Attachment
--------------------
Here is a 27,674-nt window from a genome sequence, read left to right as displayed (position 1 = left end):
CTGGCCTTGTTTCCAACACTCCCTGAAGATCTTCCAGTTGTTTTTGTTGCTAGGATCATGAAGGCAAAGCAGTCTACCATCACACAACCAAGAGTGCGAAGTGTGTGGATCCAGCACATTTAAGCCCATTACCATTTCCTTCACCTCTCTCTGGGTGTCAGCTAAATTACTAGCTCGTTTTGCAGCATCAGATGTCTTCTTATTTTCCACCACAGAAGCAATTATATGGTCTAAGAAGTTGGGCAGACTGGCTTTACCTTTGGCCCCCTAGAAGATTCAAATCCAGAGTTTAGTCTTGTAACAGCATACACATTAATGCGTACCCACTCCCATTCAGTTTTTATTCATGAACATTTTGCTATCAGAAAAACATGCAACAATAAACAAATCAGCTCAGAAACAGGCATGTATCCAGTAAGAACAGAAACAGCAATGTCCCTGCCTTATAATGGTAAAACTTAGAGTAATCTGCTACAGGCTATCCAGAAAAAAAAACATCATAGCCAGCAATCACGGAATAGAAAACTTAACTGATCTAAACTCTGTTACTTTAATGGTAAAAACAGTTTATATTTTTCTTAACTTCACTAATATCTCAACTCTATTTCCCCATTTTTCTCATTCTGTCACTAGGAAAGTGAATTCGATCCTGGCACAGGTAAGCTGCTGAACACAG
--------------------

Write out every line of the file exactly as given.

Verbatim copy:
Here is a 27,674-nt window from a genome sequence, read left to right as displayed (position 1 = left end):
CTGGCCTTGTTTCCAACACTCCCTGAAGATCTTCCAGTTGTTTTTGTTGCTAGGATCATGAAGGCAAAGCAGTCTACCATCACACAACCAAGAGTGCGAAGTGTGTGGATCCAGCACATTTAAGCCCATTACCATTTCCTTCACCTCTCTCTGGGTGTCAGCTAAATTACTAGCTCGTTTTGCAGCATCAGATGTCTTCTTATTTTCCACCACAGAAGCAATTATATGGTCTAAGAAGTTGGGCAGACTGGCTTTACCTTTGGCCCCCTAGAAGATTCAAATCCAGAGTTTAGTCTTGTAACAGCATACACATTAATGCGTACCCACTCCCATTCAGTTTTTATTCATGAACATTTTGCTATCAGAAAAACATGCAACAATAAACAAATCAGCTCAGAAACAGGCATGTATCCAGTAAGAACAGAAACAGCAATGTCCCTGCCTTATAATGGTAAAACTTAGAGTAATCTGCTACAGGCTATCCAGAAAAAAAAACATCATAGCCAGCAATCACGGAATAGAAAACTTAACTGATCTAAACTCTGTTACTTTAATGGTAAAAACAGTTTATATTTTTCTTAACTTCACTAATATCTCAACTCTATTTCCCCATTTTTCTCATTCTGTCACTAGGAAAGTGAATTCGATCCTGGCACAGGTAAGCTGCTGAACACAG